It’s important to note here that, when presented with this information, Hall shifted his tune both in email and online, choosing to criticize Sonoma for implementing SAPs and saying it was part of a bigger conspiracy for regional funding for construction. He also asked whether Larkspur Landing could have been included if no SAPs had been passed.

This question poses a highly improbable set of circumstances. First, Sonoma cities actually want to change, Rohnert Park especially. They believe their future lies in their downtowns, in the kind of places that Marin takes for granted. It is extremely likely they would have planned around their stations even if there were no MTC grant money, and likely would have planned even if SMART never existed.

Second, it was Larkspur, not SMART, that applied for SAP grant money. Anti-development activists believe MTC and SMART colluded to pressure Larkspur into taking that money against their will years before the Larkspur Landing station seemed possible. This was, they claim, to allow SMART to qualify for regional funding, even though it had already qualified for said funding.

But let’s indulge them. Adding Larkspur Landing would have dropped the number of housing units from 99 percent of qualifying to 94 percent. However, as link of regional significance, it would be extremely unlikely that MTC would have allowed this to disqualify SMART. It was still largely in line with Resolution 3434, and there would have been strong pressure to keep the funding.

But there were SAPs passed, and SMART is going to open with 10 stations, not 7. It can easily add Corona Road for 11, and it looks like Larkspur Landing will open in 2017 for 12 stations. But perhaps we should forgive SMART for building itself. After all, it was voters – a more insidious force than any regional body – who put them up to it.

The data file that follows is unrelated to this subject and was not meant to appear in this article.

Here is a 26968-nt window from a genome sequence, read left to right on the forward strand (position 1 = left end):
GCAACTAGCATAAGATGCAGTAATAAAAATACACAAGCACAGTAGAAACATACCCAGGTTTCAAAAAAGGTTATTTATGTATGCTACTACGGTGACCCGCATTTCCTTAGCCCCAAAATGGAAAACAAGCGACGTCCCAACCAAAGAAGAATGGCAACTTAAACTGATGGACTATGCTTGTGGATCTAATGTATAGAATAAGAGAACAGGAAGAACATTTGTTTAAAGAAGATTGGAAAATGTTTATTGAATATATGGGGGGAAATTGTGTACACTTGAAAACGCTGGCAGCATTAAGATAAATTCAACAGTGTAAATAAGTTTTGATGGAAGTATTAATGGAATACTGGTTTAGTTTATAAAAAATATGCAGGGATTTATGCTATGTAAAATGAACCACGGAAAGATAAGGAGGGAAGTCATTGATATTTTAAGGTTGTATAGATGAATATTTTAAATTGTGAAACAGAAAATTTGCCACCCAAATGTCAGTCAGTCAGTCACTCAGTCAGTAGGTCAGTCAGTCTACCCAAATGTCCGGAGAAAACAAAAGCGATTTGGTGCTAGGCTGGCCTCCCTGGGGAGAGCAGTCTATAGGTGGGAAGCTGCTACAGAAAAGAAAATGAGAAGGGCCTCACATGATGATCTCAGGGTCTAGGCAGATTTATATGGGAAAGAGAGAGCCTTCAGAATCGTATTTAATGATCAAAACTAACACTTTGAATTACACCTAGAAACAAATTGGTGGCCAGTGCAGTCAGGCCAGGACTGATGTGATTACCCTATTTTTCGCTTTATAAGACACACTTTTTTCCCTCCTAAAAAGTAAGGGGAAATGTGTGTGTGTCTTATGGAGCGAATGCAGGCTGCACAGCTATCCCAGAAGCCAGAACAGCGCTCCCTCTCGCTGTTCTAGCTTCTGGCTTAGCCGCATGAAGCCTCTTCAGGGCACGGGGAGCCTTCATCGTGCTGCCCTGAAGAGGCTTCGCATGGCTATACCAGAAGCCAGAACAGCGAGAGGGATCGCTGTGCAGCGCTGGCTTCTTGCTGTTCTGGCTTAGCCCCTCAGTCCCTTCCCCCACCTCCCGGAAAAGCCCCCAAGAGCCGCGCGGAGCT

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About David Edmondson
A native Marinite working in Washington, DC, I am fascinated by how one might apply smart-growth and urbanist thinking to the low-density towns of my home.

15 Responses to Planning for Reality check: Larkspur conspiracies

  1. rihallix says:

    Dave,
    It’s quite amazing how you have yet again misconstrued circumstances and ultimately served to spread myths Here is the exact *question* that I sent you:

    “So if the 2,200 units per stop has been met why are Linda Jackson [of TAM] and MTC being evasive [stating whether Larkspur needs some of the 920 units for SMART to qualify for funding]? ”

    Instead of answering, you twisted my question into an assertion – an assertion that I am still validating – which was the purpose of my email to you.

    FACTS REMAIN – SAP GRANTS ARE ABOUT PUSHING FOR HOUSING

    As detailed in my email exchange with you, what is beyond doubt is that the funding for Station Area Plans by MTC ($480k of the $600k in the case of SMART) primarily has been pushing for more housing within 1/2 mile of stations to drive ridership. Like a venture capitalist MTC invests likely expecting some SAPs to be “hits” driving significant additional housing and some to be “duds” like the Civic Center SAP which tried to push for 1,414 units but was exposed as disingenuously exceeding the city of San Rafael’s own general plan that said a larger area than that covered by the SAP could only accommodate 620 more units.

    THE INTENT BEHIND SAP GRANTS IS INDISPUTABLE

    This MTC document lays out the intent of MTC’s funding of SAP grants, these have little to do with addressing Larkpur’s traffic and circulation complaints which are an afterthought to MTC that is funding the project and fixated on housing: